How can you look yourself in the mirror

I am not the monster you think me to be.
You want to know what I see, when I look in the mirror.
I see a boy of fifteen years. Just hanging around on the outskirts of the refugee camp.

My friend you need to forget images of tents and shanties. Concrete boxes stacked up. Each measuring 24 foot by 15. One per family. In ours there was My Father, Mother, Grandmother, older Brother, younger brother, my new baby sister and myself.
It was the first time I had seen that many soldiers. I was too young to remember when they took our house. My mother and sister had been raped. They killed my sister. My family fled. All I could remember was the camp.

Ah yes, the soldiers. The road was full. Tanks, Armoured bulldozers, jeeps, troop carriers…. the road was painted khaki as far as the eye could see. They came… the soldiers pointed guns at those lucky enough to be outside. They said not a word, but we knew to be still. The bulldozers just flattened our homes. They weren't much… Still, it was home. I realized, my grandmother and baby sister were still inside. The same realization had come to those whose relatives were also still inside the buildings. A few people stuck their heads out looking for a means to escape. They were shot instantly.

Suddenly a large group, burst from the building. Mostly teenage boys, they charged towards the tanks and bulldozers, armed with homemade slingshots. Hoping, in vain to delay the onslaught. Just long enough to let others escape. The sons of Goliath armed with stones against the children of David's armour plated leviathan. It was instant carnage. It was few who managed to make their escape. Most of those shot were not dead, but bleeding, maimed and left to die. The bulldozers buried those who were not gunned down in flight.

In amongst the wounded…. I could hear my brother screaming. I remember running, trying to get to my brother, people were holding me back. Other's, grief-stricken also, were trying to get to their wounded, dying loved ones. The crowd held them back. A few broke through and were instantly mown down. Those who survived were thrown onto the pile of bleeding, dying terrified men, women and children. The last thing I remembered was a soldier's rifle butt in my face.
The next night I returned I could hear many still groaning, faintly, close to death. I could hear my brother; I could hear his pain and terror in amongst all the others. I could see outlines, silhouettes of the snipers.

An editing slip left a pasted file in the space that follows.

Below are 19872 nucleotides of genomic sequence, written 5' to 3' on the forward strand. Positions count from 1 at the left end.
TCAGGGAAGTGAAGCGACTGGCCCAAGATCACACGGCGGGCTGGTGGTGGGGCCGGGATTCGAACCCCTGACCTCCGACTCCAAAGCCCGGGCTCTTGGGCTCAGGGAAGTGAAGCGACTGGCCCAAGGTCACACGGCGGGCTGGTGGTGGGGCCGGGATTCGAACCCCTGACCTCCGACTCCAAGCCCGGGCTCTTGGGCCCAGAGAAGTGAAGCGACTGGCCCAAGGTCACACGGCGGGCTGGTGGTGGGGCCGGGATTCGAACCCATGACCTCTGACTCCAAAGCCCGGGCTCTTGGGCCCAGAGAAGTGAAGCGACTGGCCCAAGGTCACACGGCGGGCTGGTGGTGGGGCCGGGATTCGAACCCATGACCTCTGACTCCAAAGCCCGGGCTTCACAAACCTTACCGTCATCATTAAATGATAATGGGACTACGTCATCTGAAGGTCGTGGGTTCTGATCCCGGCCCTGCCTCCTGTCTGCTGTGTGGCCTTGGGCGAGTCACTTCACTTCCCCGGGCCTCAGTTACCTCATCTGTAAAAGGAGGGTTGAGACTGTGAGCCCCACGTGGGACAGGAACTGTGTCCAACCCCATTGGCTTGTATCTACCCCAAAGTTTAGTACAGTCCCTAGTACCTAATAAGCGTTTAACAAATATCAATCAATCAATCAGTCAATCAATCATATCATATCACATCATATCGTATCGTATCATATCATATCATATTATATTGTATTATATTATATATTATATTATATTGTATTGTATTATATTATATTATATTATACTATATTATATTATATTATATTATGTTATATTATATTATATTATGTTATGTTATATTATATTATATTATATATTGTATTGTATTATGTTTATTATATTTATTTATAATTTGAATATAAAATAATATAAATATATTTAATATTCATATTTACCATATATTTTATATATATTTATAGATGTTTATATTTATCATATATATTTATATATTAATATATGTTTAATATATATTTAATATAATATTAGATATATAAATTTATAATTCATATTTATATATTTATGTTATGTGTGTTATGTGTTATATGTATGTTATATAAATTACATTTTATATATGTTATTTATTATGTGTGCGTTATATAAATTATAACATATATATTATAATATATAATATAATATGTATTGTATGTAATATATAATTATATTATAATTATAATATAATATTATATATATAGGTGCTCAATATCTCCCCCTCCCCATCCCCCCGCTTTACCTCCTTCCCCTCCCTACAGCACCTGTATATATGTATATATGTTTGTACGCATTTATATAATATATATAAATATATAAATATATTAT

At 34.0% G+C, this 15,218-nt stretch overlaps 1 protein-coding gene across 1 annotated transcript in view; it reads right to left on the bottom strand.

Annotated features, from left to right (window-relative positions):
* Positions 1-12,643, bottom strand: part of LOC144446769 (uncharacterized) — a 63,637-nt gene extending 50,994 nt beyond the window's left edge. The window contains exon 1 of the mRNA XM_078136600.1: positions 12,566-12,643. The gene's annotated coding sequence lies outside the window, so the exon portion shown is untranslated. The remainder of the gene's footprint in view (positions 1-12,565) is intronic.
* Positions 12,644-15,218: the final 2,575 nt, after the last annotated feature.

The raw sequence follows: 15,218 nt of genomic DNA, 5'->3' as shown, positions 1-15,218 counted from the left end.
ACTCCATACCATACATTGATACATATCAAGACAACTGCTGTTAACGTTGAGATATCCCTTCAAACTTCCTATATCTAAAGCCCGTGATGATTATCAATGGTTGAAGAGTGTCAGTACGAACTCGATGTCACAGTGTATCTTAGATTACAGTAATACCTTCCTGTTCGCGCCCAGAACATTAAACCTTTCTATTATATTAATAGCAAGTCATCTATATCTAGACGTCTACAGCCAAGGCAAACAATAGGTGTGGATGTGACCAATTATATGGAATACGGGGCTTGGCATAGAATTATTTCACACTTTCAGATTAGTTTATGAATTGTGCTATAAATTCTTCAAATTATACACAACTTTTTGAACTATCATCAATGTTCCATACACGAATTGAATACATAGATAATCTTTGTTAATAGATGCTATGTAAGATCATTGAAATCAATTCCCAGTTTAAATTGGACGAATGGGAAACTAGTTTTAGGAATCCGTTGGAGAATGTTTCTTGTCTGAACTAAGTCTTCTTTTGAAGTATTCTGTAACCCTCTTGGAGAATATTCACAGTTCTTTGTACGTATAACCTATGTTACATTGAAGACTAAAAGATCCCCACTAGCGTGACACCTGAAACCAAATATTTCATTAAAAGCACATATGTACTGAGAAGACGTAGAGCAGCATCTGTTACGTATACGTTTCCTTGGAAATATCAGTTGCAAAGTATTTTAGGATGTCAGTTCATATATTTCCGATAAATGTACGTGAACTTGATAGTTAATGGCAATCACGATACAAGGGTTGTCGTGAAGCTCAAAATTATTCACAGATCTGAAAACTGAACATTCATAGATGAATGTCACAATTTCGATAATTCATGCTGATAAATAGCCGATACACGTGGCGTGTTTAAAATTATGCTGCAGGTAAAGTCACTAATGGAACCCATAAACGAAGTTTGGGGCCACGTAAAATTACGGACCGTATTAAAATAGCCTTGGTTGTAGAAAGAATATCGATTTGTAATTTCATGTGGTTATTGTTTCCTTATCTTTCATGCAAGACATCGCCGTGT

That's right my friend, they had posted snipers to gun down any who tried to get to their injured relatives.

I managed to make my way to my brother's side, slowly, quietly, hiding amongst the dead and the dying. I had brought him some water and a little bread. He begged me to kill him, but I could not, I left. I have no other shame greater. I could not kill my brother; I could not end his suffering. I can still hear their moaning and pleas for a merciful death.

I see a man of 25 years, burying his father. His face streaked with tears, sweat and dirt. His father's only crime had been to draw water from the well during dry season.

No my friend it was not just an overreaction. The well is for the dry season. We have always had enough water, until they came. Look beyond their walls and their razor wire beyond the gun turrets. They have sprinklers for their lawns; they are growing tomatoes in the desert. That water comes from under our feet, but we are not allowed to touch a drop without permission. When the water runs particularly low they bring in tankers. Every now and again they send a tanker to the villages and the refugee camps. The world media show's how generous they are and that without them, we would die of thirst. When we point out the injustice, we are just being ungrateful.

I see a man of 30, a proud man. A man who has overcome all odds. A man who has raised and borrowed sufficient money. Enough to buy him, a part share in an olive grove. It was not much but it meant my children would have a better future than I… I worked hard on that farm, the whole family did. At harvest season, the extended families of all those who owned a share came to get the work done. That was when the soldiers came. Many were killed, they bulldozed our olive grove. All that love and hard work…. The few who survived were left without income, most of their family dead. Most of us were in debt. The loans we had got to see us through to harvest could now not be paid. I lost my son, my wife and my daughter…
You will have to excuse me a moment my friend.

It's not that I had never seen a grown man cry before. I had known grief. It was only then, that it paled in comparison. I no longer had a clear sense of why I had gone there. Could I still kill him?

I'm sorry my friend, But now surely you must be able to see why. Everything I have ever had of any true worth has been taken away from me by the soldiers. So that those who sit comfortably in their suburban housing. Behind their razor wire and gun turrets have room to expand their garrison of Eden.

He opened his jacket to reveal the suicide vest I knew to be there.